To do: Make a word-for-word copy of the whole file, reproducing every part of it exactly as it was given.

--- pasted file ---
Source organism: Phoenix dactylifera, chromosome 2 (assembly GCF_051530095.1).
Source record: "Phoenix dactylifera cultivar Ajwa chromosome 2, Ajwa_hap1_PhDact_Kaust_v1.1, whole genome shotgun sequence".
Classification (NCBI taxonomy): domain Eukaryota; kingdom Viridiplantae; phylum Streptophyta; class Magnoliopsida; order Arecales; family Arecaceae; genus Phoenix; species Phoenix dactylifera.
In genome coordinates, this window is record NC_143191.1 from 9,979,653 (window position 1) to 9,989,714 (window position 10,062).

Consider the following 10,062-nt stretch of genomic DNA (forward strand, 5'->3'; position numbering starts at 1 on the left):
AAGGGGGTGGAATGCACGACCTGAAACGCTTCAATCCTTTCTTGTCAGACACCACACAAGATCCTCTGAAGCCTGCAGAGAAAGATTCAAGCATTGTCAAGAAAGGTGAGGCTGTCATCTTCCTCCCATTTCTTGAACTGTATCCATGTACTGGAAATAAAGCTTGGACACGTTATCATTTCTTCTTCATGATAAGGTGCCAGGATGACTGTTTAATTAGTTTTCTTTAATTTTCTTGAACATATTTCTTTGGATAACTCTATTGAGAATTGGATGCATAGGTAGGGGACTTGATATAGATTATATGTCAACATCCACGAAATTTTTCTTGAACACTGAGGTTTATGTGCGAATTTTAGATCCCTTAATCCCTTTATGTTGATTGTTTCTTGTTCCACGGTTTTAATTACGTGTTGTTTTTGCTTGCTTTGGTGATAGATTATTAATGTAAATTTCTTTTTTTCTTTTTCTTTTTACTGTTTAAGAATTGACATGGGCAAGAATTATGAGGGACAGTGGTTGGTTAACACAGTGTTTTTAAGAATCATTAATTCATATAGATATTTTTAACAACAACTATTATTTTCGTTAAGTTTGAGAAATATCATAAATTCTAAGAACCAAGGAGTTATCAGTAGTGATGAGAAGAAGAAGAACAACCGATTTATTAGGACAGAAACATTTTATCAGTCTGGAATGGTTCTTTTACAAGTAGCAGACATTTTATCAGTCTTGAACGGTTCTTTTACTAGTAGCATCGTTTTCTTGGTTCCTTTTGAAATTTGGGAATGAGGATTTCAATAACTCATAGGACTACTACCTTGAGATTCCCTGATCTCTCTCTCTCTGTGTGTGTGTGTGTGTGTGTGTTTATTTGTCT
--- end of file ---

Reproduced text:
Source organism: Phoenix dactylifera, chromosome 2 (assembly GCF_051530095.1).
Source record: "Phoenix dactylifera cultivar Ajwa chromosome 2, Ajwa_hap1_PhDact_Kaust_v1.1, whole genome shotgun sequence".
Classification (NCBI taxonomy): domain Eukaryota; kingdom Viridiplantae; phylum Streptophyta; class Magnoliopsida; order Arecales; family Arecaceae; genus Phoenix; species Phoenix dactylifera.
In genome coordinates, this window is record NC_143191.1 from 9,979,653 (window position 1) to 9,989,714 (window position 10,062).

Consider the following 10,062-nt stretch of genomic DNA (forward strand, 5'->3'; position numbering starts at 1 on the left):
AAGGGGGTGGAATGCACGACCTGAAACGCTTCAATCCTTTCTTGTCAGACACCACACAAGATCCTCTGAAGCCTGCAGAGAAAGATTCAAGCATTGTCAAGAAAGGTGAGGCTGTCATCTTCCTCCCATTTCTTGAACTGTATCCATGTACTGGAAATAAAGCTTGGACACGTTATCATTTCTTCTTCATGATAAGGTGCCAGGATGACTGTTTAATTAGTTTTCTTTAATTTTCTTGAACATATTTCTTTGGATAACTCTATTGAGAATTGGATGCATAGGTAGGGGACTTGATATAGATTATATGTCAACATCCACGAAATTTTTCTTGAACACTGAGGTTTATGTGCGAATTTTAGATCCCTTAATCCCTTTATGTTGATTGTTTCTTGTTCCACGGTTTTAATTACGTGTTGTTTTTGCTTGCTTTGGTGATAGATTATTAATGTAAATTTCTTTTTTTCTTTTTCTTTTTACTGTTTAAGAATTGACATGGGCAAGAATTATGAGGGACAGTGGTTGGTTAACACAGTGTTTTTAAGAATCATTAATTCATATAGATATTTTTAACAACAACTATTATTTTCGTTAAGTTTGAGAAATATCATAAATTCTAAGAACCAAGGAGTTATCAGTAGTGATGAGAAGAAGAAGAACAACCGATTTATTAGGACAGAAACATTTTATCAGTCTGGAATGGTTCTTTTACAAGTAGCAGACATTTTATCAGTCTTGAACGGTTCTTTTACTAGTAGCATCGTTTTCTTGGTTCCTTTTGAAATTTGGGAATGAGGATTTCAATAACTCATAGGACTACTACCTTGAGATTCCCTGATCTCTCTCTCTCTGTGTGTGTGTGTGTGTGTGTGTTTATTTGTCT